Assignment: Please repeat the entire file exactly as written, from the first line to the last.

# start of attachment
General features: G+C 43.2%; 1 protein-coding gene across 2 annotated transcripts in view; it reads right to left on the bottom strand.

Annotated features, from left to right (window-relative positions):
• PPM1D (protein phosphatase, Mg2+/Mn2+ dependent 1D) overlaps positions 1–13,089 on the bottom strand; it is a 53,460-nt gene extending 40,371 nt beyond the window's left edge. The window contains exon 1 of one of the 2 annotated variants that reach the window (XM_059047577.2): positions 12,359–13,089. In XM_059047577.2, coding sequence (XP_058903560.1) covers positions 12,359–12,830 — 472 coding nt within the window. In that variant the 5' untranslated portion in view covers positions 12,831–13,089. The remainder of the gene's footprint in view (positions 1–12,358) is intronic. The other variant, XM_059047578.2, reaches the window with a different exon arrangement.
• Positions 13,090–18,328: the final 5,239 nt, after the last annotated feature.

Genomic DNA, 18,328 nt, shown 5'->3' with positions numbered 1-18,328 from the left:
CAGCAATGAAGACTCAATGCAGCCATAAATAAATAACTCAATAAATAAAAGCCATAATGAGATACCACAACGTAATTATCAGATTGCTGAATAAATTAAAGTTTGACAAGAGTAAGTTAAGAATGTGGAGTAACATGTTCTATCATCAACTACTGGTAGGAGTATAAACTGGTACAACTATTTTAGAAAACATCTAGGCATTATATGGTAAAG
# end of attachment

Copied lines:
General features: G+C 43.2%; 1 protein-coding gene across 2 annotated transcripts in view; it reads right to left on the bottom strand.

Annotated features, from left to right (window-relative positions):
• PPM1D (protein phosphatase, Mg2+/Mn2+ dependent 1D) overlaps positions 1–13,089 on the bottom strand; it is a 53,460-nt gene extending 40,371 nt beyond the window's left edge. The window contains exon 1 of one of the 2 annotated variants that reach the window (XM_059047577.2): positions 12,359–13,089. In XM_059047577.2, coding sequence (XP_058903560.1) covers positions 12,359–12,830 — 472 coding nt within the window. In that variant the 5' untranslated portion in view covers positions 12,831–13,089. The remainder of the gene's footprint in view (positions 1–12,358) is intronic. The other variant, XM_059047578.2, reaches the window with a different exon arrangement.
• Positions 13,090–18,328: the final 5,239 nt, after the last annotated feature.

Genomic DNA, 18,328 nt, shown 5'->3' with positions numbered 1-18,328 from the left:
CAGCAATGAAGACTCAATGCAGCCATAAATAAATAACTCAATAAATAAAAGCCATAATGAGATACCACAACGTAATTATCAGATTGCTGAATAAATTAAAGTTTGACAAGAGTAAGTTAAGAATGTGGAGTAACATGTTCTATCATCAACTACTGGTAGGAGTATAAACTGGTACAACTATTTTAGAAAACATCTAGGCATTATATGGTAAAG